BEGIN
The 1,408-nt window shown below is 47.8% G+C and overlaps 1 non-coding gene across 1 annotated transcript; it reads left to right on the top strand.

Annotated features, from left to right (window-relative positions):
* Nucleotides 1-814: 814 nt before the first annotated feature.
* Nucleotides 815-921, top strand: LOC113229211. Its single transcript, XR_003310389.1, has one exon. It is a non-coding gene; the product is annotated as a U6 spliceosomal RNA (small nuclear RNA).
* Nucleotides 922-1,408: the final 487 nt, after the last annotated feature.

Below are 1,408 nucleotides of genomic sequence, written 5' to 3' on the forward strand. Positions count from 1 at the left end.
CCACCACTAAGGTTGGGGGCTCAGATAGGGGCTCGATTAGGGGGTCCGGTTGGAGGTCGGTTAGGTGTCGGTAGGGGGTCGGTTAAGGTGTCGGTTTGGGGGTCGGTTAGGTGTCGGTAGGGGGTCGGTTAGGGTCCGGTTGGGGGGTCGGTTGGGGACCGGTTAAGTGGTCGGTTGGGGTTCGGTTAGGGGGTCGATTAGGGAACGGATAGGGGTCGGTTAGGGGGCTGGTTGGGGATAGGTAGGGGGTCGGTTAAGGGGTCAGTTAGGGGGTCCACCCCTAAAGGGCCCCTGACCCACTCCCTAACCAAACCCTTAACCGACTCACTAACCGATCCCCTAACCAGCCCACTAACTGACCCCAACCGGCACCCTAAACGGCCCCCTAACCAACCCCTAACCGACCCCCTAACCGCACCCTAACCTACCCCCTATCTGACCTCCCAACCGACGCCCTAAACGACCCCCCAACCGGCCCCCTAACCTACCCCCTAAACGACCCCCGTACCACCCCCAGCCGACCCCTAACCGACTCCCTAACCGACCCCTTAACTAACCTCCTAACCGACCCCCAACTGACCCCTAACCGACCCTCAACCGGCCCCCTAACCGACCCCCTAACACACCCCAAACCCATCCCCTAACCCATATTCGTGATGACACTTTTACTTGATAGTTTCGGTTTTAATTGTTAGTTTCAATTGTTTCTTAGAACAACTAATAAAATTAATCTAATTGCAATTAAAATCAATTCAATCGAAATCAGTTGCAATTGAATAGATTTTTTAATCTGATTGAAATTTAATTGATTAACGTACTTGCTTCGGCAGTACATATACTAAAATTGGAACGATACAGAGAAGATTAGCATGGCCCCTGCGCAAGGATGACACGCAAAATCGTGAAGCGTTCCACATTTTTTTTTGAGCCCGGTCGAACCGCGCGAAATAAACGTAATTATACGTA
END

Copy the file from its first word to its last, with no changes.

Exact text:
The 1,408-nt window shown below is 47.8% G+C and overlaps 1 non-coding gene across 1 annotated transcript; it reads left to right on the top strand.

Annotated features, from left to right (window-relative positions):
* Nucleotides 1-814: 814 nt before the first annotated feature.
* Nucleotides 815-921, top strand: LOC113229211. Its single transcript, XR_003310389.1, has one exon. It is a non-coding gene; the product is annotated as a U6 spliceosomal RNA (small nuclear RNA).
* Nucleotides 922-1,408: the final 487 nt, after the last annotated feature.

Below are 1,408 nucleotides of genomic sequence, written 5' to 3' on the forward strand. Positions count from 1 at the left end.
CCACCACTAAGGTTGGGGGCTCAGATAGGGGCTCGATTAGGGGGTCCGGTTGGAGGTCGGTTAGGTGTCGGTAGGGGGTCGGTTAAGGTGTCGGTTTGGGGGTCGGTTAGGTGTCGGTAGGGGGTCGGTTAGGGTCCGGTTGGGGGGTCGGTTGGGGACCGGTTAAGTGGTCGGTTGGGGTTCGGTTAGGGGGTCGATTAGGGAACGGATAGGGGTCGGTTAGGGGGCTGGTTGGGGATAGGTAGGGGGTCGGTTAAGGGGTCAGTTAGGGGGTCCACCCCTAAAGGGCCCCTGACCCACTCCCTAACCAAACCCTTAACCGACTCACTAACCGATCCCCTAACCAGCCCACTAACTGACCCCAACCGGCACCCTAAACGGCCCCCTAACCAACCCCTAACCGACCCCCTAACCGCACCCTAACCTACCCCCTATCTGACCTCCCAACCGACGCCCTAAACGACCCCCCAACCGGCCCCCTAACCTACCCCCTAAACGACCCCCGTACCACCCCCAGCCGACCCCTAACCGACTCCCTAACCGACCCCTTAACTAACCTCCTAACCGACCCCCAACTGACCCCTAACCGACCCTCAACCGGCCCCCTAACCGACCCCCTAACACACCCCAAACCCATCCCCTAACCCATATTCGTGATGACACTTTTACTTGATAGTTTCGGTTTTAATTGTTAGTTTCAATTGTTTCTTAGAACAACTAATAAAATTAATCTAATTGCAATTAAAATCAATTCAATCGAAATCAGTTGCAATTGAATAGATTTTTTAATCTGATTGAAATTTAATTGATTAACGTACTTGCTTCGGCAGTACATATACTAAAATTGGAACGATACAGAGAAGATTAGCATGGCCCCTGCGCAAGGATGACACGCAAAATCGTGAAGCGTTCCACATTTTTTTTTGAGCCCGGTCGAACCGCGCGAAATAAACGTAATTATACGTA